LawTalk Blog

What powers of arrest do the police have?

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The importance of professional policing in our society cannot be underestimated. Police are there in times of personal or community emergencies. They help us travel safely on our roads, and allow us to thrive in a safe community, free from crime and disorder and filled with freedom, security and justice. The Australian public have, over the years, come to rely on the police force to provide our community with each of these fundamental values.

Last month, two videos were released showing Victorian police officers engaged in violent arrests with a disability pensioner, and a 23-year-old suffering an alleged psychotic episode. Unsurprisingly, when videos like this come to light, the public may begin to question police legitimacy and the rights of police officers both during and after arrest (WARNING: Footage may be distressing to some viewers).

What powers of arrest do South Australian police have?

In South Australia, a police officer may, with or without a warrant, arrest a person who is caught committing an offence, or a person the officer reasonably suspects has committed or is about to commit an offence.

The amount of force a police officer can use when making an arrest, however, is the subject of much controversy, often producing divided opinions across the nation.

How much force can police officers use when making an arrest?

In South Australia, a police officer is permitted to use reasonable force to arrest if an individual refuses to accept arrest.

In these circumstances, reasonable force means using enough physical force to arrest an individual, but no more.

The same reasonable force may be used against an arrested person when taking photographs, and fingerprints, and when carrying out a forensic procedure.

Arrested persons are advised, by police officers, to cooperate throughout these processes, where resisting arrest or forensic procedures may result in unnecessary harm or being charged with further offences for resisting.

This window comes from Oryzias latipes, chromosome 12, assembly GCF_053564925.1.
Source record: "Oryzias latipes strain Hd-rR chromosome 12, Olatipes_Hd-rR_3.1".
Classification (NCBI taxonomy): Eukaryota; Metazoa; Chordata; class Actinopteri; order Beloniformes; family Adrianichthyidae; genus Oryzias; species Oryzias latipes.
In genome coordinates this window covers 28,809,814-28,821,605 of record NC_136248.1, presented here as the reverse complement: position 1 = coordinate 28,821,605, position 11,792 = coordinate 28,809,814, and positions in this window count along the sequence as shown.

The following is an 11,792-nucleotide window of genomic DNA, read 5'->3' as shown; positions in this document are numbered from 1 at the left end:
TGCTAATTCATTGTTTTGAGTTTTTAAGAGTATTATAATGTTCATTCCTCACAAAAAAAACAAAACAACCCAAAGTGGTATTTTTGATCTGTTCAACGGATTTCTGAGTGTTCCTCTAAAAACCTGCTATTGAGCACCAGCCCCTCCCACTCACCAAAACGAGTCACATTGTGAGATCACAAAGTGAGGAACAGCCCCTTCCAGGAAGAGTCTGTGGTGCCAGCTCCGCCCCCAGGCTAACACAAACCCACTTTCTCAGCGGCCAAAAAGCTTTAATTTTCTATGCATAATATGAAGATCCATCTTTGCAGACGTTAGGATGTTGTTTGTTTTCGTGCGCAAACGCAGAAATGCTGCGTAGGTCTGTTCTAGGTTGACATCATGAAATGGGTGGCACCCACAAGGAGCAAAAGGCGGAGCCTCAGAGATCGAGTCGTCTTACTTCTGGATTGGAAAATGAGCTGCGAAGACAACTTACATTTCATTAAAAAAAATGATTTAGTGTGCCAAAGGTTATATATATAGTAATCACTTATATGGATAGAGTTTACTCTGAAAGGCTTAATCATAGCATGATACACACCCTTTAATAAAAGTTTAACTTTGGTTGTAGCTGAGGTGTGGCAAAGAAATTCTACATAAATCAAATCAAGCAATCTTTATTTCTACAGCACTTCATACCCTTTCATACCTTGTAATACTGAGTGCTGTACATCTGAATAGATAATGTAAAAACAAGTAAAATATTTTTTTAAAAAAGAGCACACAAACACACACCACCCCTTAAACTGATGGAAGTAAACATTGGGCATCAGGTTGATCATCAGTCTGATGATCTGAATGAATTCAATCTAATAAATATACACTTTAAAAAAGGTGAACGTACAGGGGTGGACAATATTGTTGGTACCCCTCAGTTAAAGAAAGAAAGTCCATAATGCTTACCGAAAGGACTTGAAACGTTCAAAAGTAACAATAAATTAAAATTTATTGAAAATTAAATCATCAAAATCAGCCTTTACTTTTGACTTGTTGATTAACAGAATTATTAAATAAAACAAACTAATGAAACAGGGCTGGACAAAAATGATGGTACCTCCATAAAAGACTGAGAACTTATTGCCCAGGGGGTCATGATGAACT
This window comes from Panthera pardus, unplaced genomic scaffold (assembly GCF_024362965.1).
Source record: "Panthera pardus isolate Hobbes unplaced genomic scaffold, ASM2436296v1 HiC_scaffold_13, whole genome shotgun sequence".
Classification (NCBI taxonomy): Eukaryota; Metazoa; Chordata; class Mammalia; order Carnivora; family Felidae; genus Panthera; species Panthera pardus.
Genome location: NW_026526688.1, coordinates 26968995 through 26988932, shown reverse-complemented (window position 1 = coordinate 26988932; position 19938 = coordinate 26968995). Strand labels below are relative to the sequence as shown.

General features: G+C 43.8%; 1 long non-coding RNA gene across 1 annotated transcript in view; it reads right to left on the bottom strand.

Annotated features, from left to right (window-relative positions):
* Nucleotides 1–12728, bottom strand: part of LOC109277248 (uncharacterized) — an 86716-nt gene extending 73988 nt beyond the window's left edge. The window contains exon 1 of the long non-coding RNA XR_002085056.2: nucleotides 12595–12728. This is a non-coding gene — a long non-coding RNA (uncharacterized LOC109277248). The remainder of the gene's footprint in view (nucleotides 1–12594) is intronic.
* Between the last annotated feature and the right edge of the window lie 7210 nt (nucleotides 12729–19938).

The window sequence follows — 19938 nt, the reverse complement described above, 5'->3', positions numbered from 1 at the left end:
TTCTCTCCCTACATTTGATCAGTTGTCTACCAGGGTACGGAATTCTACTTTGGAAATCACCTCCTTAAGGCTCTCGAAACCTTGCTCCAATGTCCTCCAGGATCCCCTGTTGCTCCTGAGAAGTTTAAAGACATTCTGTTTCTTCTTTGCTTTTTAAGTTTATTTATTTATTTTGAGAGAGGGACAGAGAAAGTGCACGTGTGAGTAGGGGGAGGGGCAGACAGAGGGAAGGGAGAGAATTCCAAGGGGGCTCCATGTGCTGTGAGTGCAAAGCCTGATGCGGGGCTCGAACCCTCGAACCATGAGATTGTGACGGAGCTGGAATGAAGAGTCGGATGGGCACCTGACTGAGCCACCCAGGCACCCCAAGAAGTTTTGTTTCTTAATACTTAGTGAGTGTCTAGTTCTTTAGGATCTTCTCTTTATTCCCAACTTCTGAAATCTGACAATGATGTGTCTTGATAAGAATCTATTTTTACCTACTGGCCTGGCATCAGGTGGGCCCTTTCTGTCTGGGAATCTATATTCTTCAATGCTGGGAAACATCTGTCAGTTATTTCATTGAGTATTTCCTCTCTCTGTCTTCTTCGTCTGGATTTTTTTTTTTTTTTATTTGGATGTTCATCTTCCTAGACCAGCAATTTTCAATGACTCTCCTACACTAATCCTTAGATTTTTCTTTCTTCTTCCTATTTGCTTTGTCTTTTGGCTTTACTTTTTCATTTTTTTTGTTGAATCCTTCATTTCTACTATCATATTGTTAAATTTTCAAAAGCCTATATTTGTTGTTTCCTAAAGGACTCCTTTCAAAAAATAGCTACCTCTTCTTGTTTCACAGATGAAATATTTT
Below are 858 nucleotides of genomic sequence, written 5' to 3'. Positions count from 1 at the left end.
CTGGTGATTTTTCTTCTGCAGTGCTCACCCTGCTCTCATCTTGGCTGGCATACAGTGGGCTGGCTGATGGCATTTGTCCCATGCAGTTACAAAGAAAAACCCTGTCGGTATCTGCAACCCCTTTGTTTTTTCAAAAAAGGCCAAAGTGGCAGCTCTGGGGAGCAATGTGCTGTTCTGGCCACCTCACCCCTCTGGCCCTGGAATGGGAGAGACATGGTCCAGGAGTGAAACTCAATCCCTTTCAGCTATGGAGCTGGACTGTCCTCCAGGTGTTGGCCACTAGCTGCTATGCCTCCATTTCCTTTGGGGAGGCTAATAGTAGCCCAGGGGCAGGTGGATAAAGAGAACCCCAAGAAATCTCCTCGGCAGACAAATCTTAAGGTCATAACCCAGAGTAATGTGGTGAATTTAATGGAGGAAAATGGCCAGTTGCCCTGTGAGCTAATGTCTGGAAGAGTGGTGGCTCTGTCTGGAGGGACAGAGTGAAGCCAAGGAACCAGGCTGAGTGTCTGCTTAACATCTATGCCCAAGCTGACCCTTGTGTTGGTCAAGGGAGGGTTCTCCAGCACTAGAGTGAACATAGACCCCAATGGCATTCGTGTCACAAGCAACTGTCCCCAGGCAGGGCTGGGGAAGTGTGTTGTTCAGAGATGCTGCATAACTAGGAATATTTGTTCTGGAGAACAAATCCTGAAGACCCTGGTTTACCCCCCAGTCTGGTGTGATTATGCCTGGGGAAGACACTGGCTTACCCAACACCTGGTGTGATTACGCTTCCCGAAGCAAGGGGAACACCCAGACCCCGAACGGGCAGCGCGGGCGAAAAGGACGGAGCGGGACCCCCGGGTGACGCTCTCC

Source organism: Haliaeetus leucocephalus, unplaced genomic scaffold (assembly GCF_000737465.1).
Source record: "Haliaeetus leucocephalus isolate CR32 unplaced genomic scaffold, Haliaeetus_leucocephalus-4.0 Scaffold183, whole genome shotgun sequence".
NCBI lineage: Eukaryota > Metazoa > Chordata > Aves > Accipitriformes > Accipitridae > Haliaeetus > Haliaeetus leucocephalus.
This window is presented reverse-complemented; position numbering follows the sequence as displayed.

What is “reasonable force”?

Ambiguity in the test for “reasonable force”, and thus, identifying what may constitute “excessive force”, can mean that sometimes police officers’ actions are contestable. It simultaneously, however, makes allegations of violence or excessive force contestable, and in some circumstances, difficult to prove.

Ultimately, what constitutes reasonable force is determined on a case-by-case basis by the courts when an officer’s actions are contested. This will often include an assessment of whether the arrested person was resisting arrest by acting violently, struggling, running from, or verbally abusing the police.

What happens when police have exceeded reasonable force?

In circumstances where the police have exceeded what is reasonable in all the circumstances, the officer may be found to have committed the offence of criminal assault and may be further liable for a civil action of assault and/or battery.

Where assault and/or battery are proved in the context of police actions, the burden then rests on the police officer to establish that they acted with lawful justification. That is, the police officer must be able to justify the force used.

If you would like any advice in relation to a matter mentioned in this article, contact Andersons Solicitors.

Today’s blog has been written by Law Clerk, Julia Arena and settled by Partner in Family Law, Eva Bailey.


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Get in touch with today's blog writer:
Julia Arena

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Please note, this Blog is posted in Adelaide, South Australia by Andersons Solicitors. It relates to South Australian legislation. Andersons Solicitors is a medium sized law firm servicing metropolitan Adelaide and regional South Australia across all areas of law for individuals and businesses.


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